In the toxic world of chemicals, forests are largely disappearing, and climate change has reduced the land available for cultivation. This phenomenon has been noticed drastically in India and across the world.
So to increase the productivity of crops, most farmers are using chemical fertilizers to get better produce. However, they do not realise that these chemicals will gradually degrade the quality of their soil for future farming.
One brilliant individual not only noticed the natural fertility of the land was being destroyed but also acted on it. Sandeep Saxena, who is a chemical engineering graduate from IIT Kanpur and an IIM Lucknow left his full time job and decided to dedicatedly do something to avoid this damage. He was deeply saddened by the extent of damage and had a strong urge to find a solution.
In the year 2007, he started an organisation known as Aranyaani in Madhya Pradesh in order to raise the ‘food forests’ on 2,500 acres of fallow lands. The organisation also assists farmers in the state to get their own food forest on about 4,000 acres of land.
They started forming a proper forest but there was already some human habitat on the land, due to which it did not affect the ecological balance.
They are creating food forests.
You probably have a question about how exactly does this work, right? Here is the answer- the soil is not tilled during the plantation and seed balls, i.e seed wrapped up in soil materials, are sown in the land. This helps them in maintaining the nitrogen cycle of the soil and its fertility.
As a beginning, they started with sowing Banyan and Peepal trees in the center of the chosen land, as this enhances the diversity and increases natural production. Thereafter the fruit-bearing trees are planted radially around the central zone with the vegetable shrubs and bushes grown with others.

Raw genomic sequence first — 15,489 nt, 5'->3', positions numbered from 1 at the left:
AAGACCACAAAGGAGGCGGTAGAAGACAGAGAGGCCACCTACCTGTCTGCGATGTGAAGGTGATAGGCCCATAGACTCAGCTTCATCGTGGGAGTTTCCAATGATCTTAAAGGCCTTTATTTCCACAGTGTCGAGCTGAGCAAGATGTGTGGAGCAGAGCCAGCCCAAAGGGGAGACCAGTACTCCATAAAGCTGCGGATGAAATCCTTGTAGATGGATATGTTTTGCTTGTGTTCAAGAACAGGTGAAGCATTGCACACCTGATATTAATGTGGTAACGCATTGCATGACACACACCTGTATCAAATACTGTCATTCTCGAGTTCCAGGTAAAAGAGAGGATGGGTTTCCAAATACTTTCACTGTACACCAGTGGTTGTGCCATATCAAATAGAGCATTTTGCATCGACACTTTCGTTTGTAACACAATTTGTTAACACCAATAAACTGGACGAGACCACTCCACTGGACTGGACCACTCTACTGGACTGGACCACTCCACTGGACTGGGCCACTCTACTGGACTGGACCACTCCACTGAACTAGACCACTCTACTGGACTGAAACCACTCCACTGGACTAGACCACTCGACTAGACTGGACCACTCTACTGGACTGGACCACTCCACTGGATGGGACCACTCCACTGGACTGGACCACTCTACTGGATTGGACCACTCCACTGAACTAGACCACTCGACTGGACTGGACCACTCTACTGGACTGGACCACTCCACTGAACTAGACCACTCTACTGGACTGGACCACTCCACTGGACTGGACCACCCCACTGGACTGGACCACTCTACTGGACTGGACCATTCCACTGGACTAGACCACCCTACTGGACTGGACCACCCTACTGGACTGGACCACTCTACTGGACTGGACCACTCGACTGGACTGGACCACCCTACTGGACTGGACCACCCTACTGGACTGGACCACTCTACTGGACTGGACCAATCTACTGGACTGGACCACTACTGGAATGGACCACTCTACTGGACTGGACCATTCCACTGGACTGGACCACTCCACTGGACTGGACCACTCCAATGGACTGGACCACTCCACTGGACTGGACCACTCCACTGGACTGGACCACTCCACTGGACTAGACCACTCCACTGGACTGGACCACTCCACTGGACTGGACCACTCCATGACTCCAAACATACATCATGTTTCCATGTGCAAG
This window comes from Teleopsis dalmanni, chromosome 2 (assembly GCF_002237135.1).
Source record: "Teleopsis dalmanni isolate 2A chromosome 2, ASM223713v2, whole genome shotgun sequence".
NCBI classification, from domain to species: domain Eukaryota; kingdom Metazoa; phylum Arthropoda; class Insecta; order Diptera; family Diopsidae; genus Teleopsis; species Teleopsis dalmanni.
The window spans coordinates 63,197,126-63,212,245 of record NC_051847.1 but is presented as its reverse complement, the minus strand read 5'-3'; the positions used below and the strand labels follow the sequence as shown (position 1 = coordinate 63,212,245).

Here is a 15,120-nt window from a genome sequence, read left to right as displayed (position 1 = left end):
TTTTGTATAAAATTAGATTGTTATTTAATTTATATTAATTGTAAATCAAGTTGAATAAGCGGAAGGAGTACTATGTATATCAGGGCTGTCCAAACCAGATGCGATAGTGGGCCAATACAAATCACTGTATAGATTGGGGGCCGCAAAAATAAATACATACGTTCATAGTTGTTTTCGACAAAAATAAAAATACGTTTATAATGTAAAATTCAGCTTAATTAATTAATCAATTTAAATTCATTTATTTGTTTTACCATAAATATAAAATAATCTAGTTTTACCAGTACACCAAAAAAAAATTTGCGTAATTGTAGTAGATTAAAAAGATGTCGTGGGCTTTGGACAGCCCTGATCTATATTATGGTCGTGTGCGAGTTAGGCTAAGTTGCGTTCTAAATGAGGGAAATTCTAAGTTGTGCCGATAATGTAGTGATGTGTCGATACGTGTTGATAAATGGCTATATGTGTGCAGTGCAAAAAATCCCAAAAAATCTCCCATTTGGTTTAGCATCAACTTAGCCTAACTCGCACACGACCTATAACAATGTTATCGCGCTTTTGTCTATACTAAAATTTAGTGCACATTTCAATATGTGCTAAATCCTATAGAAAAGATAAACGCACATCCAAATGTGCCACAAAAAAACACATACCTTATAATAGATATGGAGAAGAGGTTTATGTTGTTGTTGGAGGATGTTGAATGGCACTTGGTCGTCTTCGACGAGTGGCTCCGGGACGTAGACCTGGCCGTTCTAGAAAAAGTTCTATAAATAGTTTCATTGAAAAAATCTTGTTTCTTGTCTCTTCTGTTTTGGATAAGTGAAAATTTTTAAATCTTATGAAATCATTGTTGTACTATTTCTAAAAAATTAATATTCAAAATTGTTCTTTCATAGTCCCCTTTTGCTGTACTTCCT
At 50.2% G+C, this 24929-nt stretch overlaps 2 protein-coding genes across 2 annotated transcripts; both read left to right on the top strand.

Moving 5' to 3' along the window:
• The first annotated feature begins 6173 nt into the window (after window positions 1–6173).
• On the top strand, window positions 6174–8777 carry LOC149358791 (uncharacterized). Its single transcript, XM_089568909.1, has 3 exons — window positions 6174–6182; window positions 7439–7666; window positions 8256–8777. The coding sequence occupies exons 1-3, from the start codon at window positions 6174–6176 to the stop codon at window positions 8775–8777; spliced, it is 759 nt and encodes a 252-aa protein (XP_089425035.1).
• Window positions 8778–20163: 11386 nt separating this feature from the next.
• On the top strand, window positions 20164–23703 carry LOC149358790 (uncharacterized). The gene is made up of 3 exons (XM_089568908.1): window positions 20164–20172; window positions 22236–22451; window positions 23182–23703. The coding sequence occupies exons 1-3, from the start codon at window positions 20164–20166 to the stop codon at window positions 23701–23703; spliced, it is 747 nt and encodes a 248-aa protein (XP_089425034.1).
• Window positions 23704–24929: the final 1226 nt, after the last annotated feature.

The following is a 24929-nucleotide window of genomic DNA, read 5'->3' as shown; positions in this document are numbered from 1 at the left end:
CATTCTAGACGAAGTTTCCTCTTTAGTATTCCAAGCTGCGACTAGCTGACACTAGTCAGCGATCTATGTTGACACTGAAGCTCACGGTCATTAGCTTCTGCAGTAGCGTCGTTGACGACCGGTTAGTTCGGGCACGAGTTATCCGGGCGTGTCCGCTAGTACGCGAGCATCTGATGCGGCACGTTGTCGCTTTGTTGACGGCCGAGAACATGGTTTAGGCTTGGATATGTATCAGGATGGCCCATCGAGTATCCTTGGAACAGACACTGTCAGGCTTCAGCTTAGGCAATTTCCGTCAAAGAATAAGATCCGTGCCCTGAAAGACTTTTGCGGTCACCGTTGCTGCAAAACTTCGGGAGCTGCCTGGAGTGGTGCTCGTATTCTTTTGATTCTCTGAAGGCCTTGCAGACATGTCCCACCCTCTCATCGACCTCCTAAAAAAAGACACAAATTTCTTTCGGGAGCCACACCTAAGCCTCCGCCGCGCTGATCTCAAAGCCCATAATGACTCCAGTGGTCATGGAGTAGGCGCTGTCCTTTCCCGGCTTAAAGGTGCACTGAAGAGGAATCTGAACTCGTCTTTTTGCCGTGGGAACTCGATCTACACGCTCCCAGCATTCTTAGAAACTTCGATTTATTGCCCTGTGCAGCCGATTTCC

Moreover, smaller plants like lemon and cranberry are planted in those open spaces because they don’t grow tall and come in the way of other plants. Also, in the last stage, the outer circumference is filled with lentils and legumes.
Fruits and vegetables which are grown here are sold in the local markets and also circulated on pan-india locations.
How do these forests impact the surroundings?
These trees can absorb the moisture from the air and hence are better equipped to deal with droughts. Trees such as neem and mulberry can control the temperature, and this type of food forest also strengthens the soil and prevents flooding. Currently, the forest has about 175 species, and this has not only helped to generate an organic trend among natives but also has increased the farmers’ income in this region.
Taking inspiration from such amazing champions of change, we at Nelda are also enthusiastic about our cause of plantation. We have an aim of planting and maintaining as many trees as we can in our city Pune, and encourage Indians to carry this aim ahead in their towns and cities.
If you wish to join in our mission, simply call us to get started!